The domestic political implications of the establishment digging in and resorting to the last refuge of the scoundrel for its defence are straightforward. Firstly, no course correction regarding the use of jihadist proxies to pursue a domestic and foreign policy agenda is in the offing. In fact, mobilisation of the street via the India-oriented jihadist groups and the right-wingers a la Imran Khan and the Jamaat-e-Islami, are meant to strengthen the establishment’s hand in the face of a global demand for not just answers but action against the jihadists. This also puts Mian Nawaz Sharif — the only major politician to have demanded answers from and accountability of the army — at risk of losing part of his Punjab votebank to these assorted ultranationalists. The net result of this apparent desire to continue down the jihadist path and potentially keeping Mian sahib — who has the right credentials and the wherewithal to change some of these policies — out of power in the next round is that while still licking its wounds, the establishment has its eyes and grasp on 2013. Needless to say that Pakistan, thanks largely to a pliant civilian leadership, has once again been able to find the tunnel at the end of the light.
Where they could have come clean — not for the sake of the world but for Pakistan — the powers that be have opted to take a dubious detour. The regional and international ramifications of this route are obvious from the frantic efforts to rally the Saudi monarchy and the Chinese oligarchy as a replacement for the US treasure and arms, respectively. But while such alliances may buy some time, they will merely delay the inevitable: a frontal collision with the world that has no appetite for another 9/11-like attack. The Pakistani media is swift to report the deep anti-American sentiment among Pakistanis but is overlooking the world’s utter disgust with the perpetual jihadist pain-in-the-neck, which Pakistan has unfortunately become synonymous with.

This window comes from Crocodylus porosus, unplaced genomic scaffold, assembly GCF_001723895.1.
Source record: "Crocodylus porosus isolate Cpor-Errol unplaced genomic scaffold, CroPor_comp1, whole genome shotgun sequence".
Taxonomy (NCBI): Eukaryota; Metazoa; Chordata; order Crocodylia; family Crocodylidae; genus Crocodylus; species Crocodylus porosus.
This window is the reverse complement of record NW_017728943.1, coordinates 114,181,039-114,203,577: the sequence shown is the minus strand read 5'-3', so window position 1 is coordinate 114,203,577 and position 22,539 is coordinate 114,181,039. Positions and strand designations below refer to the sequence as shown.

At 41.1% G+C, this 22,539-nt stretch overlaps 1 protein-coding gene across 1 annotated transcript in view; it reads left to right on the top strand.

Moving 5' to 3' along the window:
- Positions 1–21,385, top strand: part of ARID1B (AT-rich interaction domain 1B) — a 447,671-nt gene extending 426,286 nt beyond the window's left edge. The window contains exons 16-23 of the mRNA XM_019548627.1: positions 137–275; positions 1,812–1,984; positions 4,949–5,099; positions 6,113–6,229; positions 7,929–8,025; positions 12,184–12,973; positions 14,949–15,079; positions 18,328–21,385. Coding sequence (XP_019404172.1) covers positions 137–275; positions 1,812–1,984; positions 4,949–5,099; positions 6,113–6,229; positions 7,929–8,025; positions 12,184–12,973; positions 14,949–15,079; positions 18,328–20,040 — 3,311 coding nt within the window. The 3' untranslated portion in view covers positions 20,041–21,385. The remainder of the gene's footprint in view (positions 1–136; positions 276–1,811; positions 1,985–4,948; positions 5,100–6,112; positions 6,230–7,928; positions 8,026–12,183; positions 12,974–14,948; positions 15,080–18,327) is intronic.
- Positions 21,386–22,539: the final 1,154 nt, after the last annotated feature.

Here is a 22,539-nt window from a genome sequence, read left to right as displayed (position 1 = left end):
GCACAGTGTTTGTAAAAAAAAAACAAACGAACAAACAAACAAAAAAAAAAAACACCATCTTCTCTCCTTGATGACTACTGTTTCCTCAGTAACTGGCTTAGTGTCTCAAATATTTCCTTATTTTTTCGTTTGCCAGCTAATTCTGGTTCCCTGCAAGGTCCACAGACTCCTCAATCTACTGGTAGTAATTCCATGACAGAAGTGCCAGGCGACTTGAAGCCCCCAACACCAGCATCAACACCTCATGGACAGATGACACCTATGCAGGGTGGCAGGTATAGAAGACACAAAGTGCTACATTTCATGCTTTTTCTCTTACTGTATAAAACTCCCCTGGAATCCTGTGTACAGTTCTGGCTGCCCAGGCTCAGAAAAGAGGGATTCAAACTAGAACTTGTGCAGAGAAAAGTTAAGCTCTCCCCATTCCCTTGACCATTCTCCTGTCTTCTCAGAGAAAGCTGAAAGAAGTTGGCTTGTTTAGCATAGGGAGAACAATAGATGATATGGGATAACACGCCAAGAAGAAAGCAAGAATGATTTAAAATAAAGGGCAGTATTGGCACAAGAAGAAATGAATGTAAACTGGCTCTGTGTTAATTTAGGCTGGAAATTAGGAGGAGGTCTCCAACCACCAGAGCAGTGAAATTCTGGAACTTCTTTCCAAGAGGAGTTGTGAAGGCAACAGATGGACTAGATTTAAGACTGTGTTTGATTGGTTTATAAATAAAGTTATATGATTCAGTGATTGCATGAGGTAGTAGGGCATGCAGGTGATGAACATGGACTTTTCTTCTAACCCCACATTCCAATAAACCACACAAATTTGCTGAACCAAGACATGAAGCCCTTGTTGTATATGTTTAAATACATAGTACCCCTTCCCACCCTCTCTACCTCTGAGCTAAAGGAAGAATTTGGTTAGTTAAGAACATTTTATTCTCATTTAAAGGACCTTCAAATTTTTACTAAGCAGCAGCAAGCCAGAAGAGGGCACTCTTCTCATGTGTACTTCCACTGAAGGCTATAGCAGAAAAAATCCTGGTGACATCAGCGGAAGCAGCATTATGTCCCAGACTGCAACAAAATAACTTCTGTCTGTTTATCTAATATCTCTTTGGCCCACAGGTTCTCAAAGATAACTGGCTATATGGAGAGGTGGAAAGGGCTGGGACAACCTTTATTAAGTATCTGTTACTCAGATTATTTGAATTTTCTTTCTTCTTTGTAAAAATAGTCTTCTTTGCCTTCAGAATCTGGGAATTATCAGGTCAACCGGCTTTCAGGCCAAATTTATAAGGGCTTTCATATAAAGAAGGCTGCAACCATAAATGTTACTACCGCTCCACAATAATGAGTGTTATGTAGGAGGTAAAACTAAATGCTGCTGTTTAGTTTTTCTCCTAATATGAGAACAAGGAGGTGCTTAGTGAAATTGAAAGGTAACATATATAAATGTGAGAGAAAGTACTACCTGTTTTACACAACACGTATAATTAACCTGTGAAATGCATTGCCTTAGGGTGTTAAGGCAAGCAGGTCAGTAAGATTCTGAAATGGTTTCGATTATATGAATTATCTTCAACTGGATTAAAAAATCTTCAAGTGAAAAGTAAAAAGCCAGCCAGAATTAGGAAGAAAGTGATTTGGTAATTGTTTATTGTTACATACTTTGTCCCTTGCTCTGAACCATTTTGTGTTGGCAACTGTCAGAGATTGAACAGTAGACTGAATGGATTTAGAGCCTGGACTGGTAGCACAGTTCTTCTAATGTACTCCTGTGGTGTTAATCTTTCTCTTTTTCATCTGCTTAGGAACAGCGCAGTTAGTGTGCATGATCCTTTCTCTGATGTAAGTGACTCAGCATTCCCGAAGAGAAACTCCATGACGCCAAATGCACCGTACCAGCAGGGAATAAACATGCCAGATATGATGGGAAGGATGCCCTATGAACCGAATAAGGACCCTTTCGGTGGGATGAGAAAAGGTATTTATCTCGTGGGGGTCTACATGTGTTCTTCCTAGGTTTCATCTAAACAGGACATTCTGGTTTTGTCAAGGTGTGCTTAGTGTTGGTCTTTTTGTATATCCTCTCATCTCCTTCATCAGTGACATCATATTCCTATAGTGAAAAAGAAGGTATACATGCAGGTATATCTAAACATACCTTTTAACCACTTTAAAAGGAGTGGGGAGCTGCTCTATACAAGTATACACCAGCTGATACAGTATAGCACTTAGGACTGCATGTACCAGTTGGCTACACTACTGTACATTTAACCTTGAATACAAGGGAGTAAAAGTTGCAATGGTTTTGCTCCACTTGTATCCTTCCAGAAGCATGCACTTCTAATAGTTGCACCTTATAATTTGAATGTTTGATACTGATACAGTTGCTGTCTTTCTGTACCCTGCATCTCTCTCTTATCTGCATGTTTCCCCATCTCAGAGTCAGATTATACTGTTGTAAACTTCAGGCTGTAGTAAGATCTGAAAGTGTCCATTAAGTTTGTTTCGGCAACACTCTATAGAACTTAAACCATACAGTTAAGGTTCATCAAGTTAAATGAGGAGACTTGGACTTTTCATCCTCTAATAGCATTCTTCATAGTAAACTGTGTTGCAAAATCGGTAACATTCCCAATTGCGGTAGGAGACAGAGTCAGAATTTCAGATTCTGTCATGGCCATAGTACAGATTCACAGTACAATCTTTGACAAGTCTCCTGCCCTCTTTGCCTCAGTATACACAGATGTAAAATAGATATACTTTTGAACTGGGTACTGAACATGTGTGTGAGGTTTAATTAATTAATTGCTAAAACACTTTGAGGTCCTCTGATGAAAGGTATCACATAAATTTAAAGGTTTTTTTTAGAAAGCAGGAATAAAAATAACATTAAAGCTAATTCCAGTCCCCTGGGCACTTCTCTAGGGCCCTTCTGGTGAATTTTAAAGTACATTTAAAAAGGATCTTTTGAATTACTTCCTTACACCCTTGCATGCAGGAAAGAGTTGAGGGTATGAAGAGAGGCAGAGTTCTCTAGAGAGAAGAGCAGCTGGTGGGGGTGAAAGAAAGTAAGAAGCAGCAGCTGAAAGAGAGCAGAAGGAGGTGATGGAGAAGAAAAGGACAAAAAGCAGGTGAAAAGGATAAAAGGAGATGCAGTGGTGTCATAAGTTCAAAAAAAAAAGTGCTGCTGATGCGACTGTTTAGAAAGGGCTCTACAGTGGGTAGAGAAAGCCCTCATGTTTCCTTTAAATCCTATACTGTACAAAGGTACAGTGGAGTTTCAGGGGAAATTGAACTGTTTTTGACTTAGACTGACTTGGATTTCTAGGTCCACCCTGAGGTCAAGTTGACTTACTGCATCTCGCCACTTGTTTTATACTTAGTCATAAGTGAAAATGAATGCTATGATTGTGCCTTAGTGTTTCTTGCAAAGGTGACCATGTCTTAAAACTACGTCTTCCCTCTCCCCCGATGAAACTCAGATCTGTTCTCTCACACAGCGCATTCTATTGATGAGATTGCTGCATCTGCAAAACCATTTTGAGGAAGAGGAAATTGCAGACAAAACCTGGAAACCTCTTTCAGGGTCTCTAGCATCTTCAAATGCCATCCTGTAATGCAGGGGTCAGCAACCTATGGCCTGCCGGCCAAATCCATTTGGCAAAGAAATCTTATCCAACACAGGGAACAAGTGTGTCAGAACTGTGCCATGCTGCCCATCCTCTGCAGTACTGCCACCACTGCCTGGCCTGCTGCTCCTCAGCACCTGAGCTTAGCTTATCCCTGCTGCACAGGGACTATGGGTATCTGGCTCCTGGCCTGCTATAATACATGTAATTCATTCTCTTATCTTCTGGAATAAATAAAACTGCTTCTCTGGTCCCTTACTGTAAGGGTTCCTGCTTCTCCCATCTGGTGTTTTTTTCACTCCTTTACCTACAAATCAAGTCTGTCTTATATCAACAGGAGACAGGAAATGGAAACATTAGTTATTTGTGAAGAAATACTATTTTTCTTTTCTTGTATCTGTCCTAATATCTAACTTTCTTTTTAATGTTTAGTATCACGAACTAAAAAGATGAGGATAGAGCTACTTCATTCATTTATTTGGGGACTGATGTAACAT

No matter how Pakistan spins it, the tailspin in its relationship with the US and the world at large cannot be reversed by returning the stealth H-60 Blackhawk’s tail. The Pakistani brass is way too familiar with the words “peanuts” when describing a disproportionately minuscule response to tectonic shifts in geopolitics. Osama bin Laden’s lair, less than a mile away from the Pakistan Military Academy, Kakul, is not a pinprick that the world, let alone the US, would forget so easily. The Pakistani parliament may have been duped with it, but there is every indication that the US Congress and the White House consider the ‘intelligence failure’ excuse an insult to their intelligence.
Senator Kerry’s soft but measured tone indicates that the Pakistani brass still has some time, perhaps through July, to make serious amends but all options, including moving the UN, remain on the table. The senator also seems to have spelt out some of the bare-minimum metrics for any rapprochement. Pakistan’s position vis-à-vis Mullah Omar and his Quetta Shura on the one hand and the Lashkar-e-Tayyaba (LeT) and its various incarnations on the other, will certainly determine the future relationship between Pakistan and the world at large. But if the senator’s visit to Khost — across from North Waziristan — is any indication, the dismantling of the Haqqani network is at the top of the confidence-building agenda. The military events surrounding Senator Kerry’s Pak-Afghan visits suggest that the US is not about to blink first. The question remains whether the Pakistani establishment will pull back from the brink. Unlike the Pakistani parliament, the UN Security Council may actually be difficult to conquer.
Source: The Daily Times, Pakistan